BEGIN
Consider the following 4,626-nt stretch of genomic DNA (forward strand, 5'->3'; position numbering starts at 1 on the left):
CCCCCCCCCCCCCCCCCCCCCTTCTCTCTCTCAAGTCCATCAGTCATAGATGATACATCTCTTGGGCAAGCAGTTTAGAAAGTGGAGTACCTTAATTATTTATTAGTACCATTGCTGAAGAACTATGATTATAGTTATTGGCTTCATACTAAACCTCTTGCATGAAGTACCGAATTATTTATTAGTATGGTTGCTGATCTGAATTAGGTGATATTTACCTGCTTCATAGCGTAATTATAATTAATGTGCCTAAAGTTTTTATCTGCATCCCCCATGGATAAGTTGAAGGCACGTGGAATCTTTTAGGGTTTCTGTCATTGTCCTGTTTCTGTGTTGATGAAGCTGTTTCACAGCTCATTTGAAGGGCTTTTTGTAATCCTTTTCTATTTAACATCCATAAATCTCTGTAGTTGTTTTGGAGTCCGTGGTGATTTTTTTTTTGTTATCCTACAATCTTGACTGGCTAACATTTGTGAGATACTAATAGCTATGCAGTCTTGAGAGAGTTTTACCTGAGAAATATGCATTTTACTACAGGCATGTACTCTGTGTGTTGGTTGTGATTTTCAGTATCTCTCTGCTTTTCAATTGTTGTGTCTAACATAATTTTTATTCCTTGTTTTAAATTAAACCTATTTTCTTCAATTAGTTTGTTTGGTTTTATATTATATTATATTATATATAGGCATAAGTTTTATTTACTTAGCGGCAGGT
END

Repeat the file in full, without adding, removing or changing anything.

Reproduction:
Consider the following 4,626-nt stretch of genomic DNA (forward strand, 5'->3'; position numbering starts at 1 on the left):
CCCCCCCCCCCCCCCCCCCCCTTCTCTCTCTCAAGTCCATCAGTCATAGATGATACATCTCTTGGGCAAGCAGTTTAGAAAGTGGAGTACCTTAATTATTTATTAGTACCATTGCTGAAGAACTATGATTATAGTTATTGGCTTCATACTAAACCTCTTGCATGAAGTACCGAATTATTTATTAGTATGGTTGCTGATCTGAATTAGGTGATATTTACCTGCTTCATAGCGTAATTATAATTAATGTGCCTAAAGTTTTTATCTGCATCCCCCATGGATAAGTTGAAGGCACGTGGAATCTTTTAGGGTTTCTGTCATTGTCCTGTTTCTGTGTTGATGAAGCTGTTTCACAGCTCATTTGAAGGGCTTTTTGTAATCCTTTTCTATTTAACATCCATAAATCTCTGTAGTTGTTTTGGAGTCCGTGGTGATTTTTTTTTTGTTATCCTACAATCTTGACTGGCTAACATTTGTGAGATACTAATAGCTATGCAGTCTTGAGAGAGTTTTACCTGAGAAATATGCATTTTACTACAGGCATGTACTCTGTGTGTTGGTTGTGATTTTCAGTATCTCTCTGCTTTTCAATTGTTGTGTCTAACATAATTTTTATTCCTTGTTTTAAATTAAACCTATTTTCTTCAATTAGTTTGTTTGGTTTTATATTATATTATATTATATATAGGCATAAGTTTTATTTACTTAGCGGCAGGT